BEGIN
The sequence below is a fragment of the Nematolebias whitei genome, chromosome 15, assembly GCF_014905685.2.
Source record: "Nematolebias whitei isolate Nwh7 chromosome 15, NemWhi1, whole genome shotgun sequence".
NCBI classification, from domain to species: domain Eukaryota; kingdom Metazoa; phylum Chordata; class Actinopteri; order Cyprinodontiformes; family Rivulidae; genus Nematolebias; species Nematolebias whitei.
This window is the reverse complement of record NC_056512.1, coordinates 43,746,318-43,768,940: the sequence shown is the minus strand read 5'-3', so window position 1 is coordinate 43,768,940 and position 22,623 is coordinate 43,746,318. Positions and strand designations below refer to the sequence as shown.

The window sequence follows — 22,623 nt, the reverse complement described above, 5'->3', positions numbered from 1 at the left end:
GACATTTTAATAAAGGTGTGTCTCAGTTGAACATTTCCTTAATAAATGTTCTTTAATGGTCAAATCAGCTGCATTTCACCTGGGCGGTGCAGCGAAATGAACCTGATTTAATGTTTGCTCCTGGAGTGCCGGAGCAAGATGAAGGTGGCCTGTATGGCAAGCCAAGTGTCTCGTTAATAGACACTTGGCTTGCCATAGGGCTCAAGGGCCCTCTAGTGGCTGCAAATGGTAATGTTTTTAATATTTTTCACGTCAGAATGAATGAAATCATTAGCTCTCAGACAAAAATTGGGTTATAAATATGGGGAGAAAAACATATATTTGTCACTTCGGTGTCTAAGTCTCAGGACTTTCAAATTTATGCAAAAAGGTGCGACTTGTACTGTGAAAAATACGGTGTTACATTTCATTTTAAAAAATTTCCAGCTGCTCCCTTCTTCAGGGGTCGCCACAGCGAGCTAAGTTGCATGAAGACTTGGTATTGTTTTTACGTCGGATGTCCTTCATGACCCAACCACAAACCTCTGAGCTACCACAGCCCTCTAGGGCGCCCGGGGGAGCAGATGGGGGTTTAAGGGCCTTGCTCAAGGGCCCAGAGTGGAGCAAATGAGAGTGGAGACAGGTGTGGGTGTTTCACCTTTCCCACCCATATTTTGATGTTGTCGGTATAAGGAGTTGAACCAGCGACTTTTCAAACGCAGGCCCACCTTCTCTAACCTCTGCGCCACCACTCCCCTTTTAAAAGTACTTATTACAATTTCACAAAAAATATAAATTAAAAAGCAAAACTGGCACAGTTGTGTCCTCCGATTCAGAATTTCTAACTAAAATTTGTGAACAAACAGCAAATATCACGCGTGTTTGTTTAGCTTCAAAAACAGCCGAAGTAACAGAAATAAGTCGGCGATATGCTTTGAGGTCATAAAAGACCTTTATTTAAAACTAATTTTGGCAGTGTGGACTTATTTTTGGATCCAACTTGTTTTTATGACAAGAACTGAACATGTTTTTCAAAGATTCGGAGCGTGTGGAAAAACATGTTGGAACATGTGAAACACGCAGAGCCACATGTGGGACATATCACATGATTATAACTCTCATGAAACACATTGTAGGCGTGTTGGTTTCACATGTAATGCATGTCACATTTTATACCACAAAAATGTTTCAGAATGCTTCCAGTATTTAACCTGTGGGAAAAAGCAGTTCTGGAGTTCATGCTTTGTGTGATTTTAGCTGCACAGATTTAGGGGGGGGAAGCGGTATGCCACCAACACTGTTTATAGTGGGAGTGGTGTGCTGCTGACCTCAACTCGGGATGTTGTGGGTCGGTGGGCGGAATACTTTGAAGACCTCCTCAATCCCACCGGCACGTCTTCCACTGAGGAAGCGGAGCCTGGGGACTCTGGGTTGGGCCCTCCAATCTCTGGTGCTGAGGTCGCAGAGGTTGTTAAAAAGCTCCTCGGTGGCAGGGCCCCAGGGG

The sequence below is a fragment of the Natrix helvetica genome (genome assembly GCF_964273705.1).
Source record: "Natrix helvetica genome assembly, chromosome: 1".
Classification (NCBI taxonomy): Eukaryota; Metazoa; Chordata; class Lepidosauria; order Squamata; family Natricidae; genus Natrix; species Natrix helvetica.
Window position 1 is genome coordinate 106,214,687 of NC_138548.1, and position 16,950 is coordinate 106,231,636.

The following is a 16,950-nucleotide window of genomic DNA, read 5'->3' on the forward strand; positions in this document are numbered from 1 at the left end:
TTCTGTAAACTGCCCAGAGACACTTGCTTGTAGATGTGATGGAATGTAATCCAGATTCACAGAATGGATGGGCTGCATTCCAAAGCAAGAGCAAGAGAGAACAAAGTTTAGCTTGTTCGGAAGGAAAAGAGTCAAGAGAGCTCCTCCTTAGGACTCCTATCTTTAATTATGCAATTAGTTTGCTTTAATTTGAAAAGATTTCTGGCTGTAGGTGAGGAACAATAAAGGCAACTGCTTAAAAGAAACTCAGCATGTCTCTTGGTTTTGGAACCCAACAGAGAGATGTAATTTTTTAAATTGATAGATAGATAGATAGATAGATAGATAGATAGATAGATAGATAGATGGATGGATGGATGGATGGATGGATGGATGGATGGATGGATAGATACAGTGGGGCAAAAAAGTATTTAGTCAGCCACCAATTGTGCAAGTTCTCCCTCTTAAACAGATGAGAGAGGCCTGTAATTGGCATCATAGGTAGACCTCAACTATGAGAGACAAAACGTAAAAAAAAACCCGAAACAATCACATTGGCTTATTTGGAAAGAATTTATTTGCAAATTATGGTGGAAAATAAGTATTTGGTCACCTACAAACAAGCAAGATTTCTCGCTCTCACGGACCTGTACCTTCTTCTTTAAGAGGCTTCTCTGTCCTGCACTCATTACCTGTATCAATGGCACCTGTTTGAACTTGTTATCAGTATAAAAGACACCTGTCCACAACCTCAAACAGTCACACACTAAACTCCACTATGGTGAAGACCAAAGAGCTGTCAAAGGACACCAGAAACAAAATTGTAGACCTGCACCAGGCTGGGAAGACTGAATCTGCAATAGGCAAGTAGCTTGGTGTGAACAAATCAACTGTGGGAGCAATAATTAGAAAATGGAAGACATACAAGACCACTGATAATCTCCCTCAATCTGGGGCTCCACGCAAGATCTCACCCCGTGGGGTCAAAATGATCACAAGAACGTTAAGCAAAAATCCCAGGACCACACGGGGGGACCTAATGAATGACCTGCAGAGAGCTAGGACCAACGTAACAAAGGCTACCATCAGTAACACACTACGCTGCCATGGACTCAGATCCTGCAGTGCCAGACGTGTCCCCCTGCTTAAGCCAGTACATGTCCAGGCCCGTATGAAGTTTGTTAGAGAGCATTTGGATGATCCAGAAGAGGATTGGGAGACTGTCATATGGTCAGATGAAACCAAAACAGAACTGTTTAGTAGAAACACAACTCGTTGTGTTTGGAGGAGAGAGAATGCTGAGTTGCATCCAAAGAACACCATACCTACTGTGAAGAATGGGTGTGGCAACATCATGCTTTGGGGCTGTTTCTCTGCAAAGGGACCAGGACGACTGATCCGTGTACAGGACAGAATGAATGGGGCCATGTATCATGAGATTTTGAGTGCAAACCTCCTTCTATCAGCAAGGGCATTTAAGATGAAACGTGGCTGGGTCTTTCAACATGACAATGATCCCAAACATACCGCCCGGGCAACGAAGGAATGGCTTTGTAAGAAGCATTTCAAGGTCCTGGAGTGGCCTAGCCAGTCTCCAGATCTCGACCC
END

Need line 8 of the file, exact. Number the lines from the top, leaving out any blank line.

Source record: "Natrix helvetica genome assembly, chromosome: 1".